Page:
Brexit spells trouble for environmental protections

28th Apr 2017

As Britain scrambles to eke out trade deals with economic powerhouses following the delivery of Article 50 last month, marking the beginning of the two-year negotiating process for the UK to leave the European Union, it looks as though environmental regulations are on the chopping block. In the months since Brexit was voted on, the pound has devalued, and the EU has hinted at making an example out of the UK to deter other nations from following suit.

On April 8, a document leaked to the Daily Mail by a bystander on a train showed that focus was to be taken away from endangered species and climate change, and put towards securing trade deals. The document belonged to an official of Liam Fox, Secretary of State for International Trade, preparing to brief diplomats on Brexit negotiations. According to the document, “‘economic security-related work like climate change and illegal wildlife trade will be scaled down’, with only ‘some’ diplomatic posts still expected to carry out such work.” Environmentalists were up in arms at the news, prompting a reaction by Prime Minister, Theresa May, ensuring that Britain’s commitment to a clean energy future is as strong as ever.

Yet, some question Britain’s financial ability to do this, as the UK has received billions in funding for various environmental and climate mitigation projects. The future of things such as European Investment Bank loans of €6 billion meant to fund clean energy infrastructure, flooding, and river pollution, are unknown. Part of the argument to leave the EU was how much money the UK contributed versus how much it actually received, but according to DeSmogUK, “it appears that since 2000 the UK has received around £40 billion from the European Union in funding and loans which have been put towards various energy projects, smart meters, and scientific research. The UK has also received an annual £52 million towards the world’s largest nuclear fusion project.” It is difficult to tell whether that type of funding can be maintained without the help of the bloc.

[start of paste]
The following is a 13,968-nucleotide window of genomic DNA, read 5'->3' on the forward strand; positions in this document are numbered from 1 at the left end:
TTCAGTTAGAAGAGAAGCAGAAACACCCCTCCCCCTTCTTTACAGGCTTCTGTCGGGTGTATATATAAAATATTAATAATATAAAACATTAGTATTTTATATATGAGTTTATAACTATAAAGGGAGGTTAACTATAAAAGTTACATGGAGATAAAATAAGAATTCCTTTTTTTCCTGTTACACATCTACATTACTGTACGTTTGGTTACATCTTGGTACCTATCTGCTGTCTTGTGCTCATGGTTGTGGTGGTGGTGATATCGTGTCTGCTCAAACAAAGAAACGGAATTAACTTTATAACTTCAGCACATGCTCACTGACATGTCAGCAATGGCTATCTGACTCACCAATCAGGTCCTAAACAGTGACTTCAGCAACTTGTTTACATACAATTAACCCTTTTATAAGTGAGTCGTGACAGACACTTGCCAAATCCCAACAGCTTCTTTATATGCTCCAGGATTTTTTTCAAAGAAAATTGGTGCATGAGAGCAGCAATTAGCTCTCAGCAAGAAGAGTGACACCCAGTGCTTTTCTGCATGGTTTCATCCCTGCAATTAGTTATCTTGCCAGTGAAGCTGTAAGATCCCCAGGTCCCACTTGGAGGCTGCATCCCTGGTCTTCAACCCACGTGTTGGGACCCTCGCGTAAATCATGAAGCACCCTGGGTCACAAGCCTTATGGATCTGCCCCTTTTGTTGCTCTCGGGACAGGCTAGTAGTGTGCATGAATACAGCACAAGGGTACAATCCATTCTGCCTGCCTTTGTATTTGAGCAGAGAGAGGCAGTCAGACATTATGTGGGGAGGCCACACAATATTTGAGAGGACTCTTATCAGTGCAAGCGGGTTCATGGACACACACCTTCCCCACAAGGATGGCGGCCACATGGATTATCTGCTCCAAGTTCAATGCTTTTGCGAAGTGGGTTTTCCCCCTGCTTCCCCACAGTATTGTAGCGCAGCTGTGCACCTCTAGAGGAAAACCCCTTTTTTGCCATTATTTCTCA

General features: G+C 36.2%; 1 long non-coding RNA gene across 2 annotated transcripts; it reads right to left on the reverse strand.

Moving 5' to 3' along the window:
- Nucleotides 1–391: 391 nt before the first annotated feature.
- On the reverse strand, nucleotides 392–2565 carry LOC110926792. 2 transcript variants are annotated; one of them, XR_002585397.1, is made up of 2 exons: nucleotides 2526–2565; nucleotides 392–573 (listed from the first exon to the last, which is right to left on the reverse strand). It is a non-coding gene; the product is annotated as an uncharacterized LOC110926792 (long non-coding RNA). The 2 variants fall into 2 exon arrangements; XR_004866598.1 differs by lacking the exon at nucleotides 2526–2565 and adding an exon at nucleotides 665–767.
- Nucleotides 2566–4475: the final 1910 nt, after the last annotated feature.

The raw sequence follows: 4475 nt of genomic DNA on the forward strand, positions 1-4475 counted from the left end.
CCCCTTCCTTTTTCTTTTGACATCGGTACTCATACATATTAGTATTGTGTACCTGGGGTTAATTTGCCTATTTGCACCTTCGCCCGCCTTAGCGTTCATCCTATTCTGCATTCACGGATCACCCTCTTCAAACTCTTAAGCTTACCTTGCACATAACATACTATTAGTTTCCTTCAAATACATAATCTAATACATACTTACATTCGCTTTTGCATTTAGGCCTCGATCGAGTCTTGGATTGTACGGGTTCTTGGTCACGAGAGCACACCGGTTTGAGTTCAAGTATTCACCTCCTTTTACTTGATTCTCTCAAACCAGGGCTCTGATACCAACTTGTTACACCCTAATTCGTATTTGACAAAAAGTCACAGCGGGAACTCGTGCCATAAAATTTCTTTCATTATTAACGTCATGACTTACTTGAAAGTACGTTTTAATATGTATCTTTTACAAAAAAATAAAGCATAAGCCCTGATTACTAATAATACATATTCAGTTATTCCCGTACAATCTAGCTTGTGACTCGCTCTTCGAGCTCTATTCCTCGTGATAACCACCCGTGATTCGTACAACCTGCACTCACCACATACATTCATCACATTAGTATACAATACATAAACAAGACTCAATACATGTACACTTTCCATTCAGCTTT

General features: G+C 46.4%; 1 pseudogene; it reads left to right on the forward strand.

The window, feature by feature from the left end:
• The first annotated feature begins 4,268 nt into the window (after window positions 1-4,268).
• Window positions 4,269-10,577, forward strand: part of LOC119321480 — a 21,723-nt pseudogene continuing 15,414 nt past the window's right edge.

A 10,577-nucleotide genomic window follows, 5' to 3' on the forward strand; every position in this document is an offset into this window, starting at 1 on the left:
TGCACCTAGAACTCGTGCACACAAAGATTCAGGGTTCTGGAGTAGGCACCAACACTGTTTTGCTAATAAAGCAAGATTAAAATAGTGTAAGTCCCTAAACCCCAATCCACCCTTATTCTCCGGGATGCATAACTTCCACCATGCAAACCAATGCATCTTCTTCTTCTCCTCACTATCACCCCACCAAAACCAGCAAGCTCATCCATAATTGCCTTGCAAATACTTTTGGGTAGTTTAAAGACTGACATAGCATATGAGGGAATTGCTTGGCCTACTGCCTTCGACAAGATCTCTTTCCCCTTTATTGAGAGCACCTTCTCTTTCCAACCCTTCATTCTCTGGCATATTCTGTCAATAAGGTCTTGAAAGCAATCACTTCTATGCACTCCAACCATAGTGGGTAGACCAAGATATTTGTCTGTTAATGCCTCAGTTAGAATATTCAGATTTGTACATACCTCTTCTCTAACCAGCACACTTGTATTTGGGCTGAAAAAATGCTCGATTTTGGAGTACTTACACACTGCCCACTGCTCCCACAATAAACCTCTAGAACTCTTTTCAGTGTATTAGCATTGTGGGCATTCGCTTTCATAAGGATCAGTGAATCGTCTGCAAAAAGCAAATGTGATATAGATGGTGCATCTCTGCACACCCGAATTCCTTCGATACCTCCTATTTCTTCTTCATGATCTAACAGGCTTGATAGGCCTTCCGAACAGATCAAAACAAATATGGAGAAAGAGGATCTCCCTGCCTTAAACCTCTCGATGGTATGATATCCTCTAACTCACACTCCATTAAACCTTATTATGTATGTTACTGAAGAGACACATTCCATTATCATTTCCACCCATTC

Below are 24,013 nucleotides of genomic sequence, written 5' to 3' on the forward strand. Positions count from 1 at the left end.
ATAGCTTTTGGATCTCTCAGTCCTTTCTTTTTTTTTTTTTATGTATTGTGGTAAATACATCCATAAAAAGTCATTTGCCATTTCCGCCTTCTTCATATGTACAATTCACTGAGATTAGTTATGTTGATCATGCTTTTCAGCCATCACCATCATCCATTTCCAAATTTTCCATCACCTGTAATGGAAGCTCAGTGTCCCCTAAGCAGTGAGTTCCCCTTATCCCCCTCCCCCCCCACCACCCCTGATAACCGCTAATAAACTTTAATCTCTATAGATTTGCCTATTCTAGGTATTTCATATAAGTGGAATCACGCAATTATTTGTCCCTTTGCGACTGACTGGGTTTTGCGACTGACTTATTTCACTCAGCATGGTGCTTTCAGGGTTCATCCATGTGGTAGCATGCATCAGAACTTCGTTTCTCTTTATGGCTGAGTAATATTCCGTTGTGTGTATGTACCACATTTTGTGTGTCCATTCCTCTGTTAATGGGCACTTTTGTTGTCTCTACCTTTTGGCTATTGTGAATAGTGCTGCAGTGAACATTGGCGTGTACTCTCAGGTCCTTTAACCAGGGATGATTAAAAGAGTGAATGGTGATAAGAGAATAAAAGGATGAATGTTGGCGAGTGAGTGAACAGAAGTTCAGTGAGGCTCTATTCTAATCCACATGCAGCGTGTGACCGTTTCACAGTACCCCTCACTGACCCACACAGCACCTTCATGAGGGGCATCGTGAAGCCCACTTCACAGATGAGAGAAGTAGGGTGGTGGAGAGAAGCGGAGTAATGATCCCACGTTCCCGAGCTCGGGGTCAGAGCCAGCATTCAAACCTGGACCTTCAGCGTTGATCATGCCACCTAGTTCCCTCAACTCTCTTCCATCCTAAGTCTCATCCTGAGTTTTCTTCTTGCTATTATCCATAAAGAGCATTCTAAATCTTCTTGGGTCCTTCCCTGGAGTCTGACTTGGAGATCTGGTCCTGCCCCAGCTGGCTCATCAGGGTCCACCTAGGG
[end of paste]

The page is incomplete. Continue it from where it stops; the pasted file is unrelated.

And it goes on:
As both the UK and the EU struggle to find their footing in uncharted territory, breaking ties after decades of interdependent decision-making, the fate of commitments such as the Paris Climate Agreement, hang in the balance. The EU, as well as individual nations, ratified the agreement; yet the commitments submitted by European countries were based on the assumption that funding for projects to meet targets would be shared between nations within the bloc. May has given mixed signals on climate; soon after taking office she abolished the Department of Energy and Climate Change, but then ratified the Paris Agreement, feeling political pressure after the US and China did so jointly.

It is easy to see why the UK would be willing to smooth over points of contention on certain environmental regulations in order to secure viability within the global marketplace, but an easing of such regulations could easy turn into a domino effect. The UK is a large emitter of greenhouse gases, and its colonial past has contributed to the major environmental destruction around the world. According to the Independent, the UK is responsible for more endangered species around the world than any other nation.

Even before the documents were leaked, it was known that the protection of some endangered species within the UK’s Overseas Territories (UKOTs) will be in peril. Once the UK leaves the bloc, they are not eligible to apply for grants such as the Best 2.0 scheme, a European Commission flagship project aimed at protecting biodiversity that is set to run until December 2019. Without that funding, protected species such as the sea whale and Macaroni penguin will be left to fend for themselves.

It is understandable that the UK is rethinking its priorities, as the image of its future is unknown. Yet, as many world powers try to get serious about climate change and protecting the world’s fragile ecosystems, it is important that all emitters get on board and do their part. The European Union is not a perfect entity, but it had the power to hold its member states accountable in terms of environmental standards and monitoring. The UK is navigating uncharted territory, but it should do all it can to keep its promises regarding environmental protection, for it does not want to be the first domino that tumbles the world to an even more dire climate crisis.

Sarah Sakeena Marshall, B.S. Environmental Science & Policy

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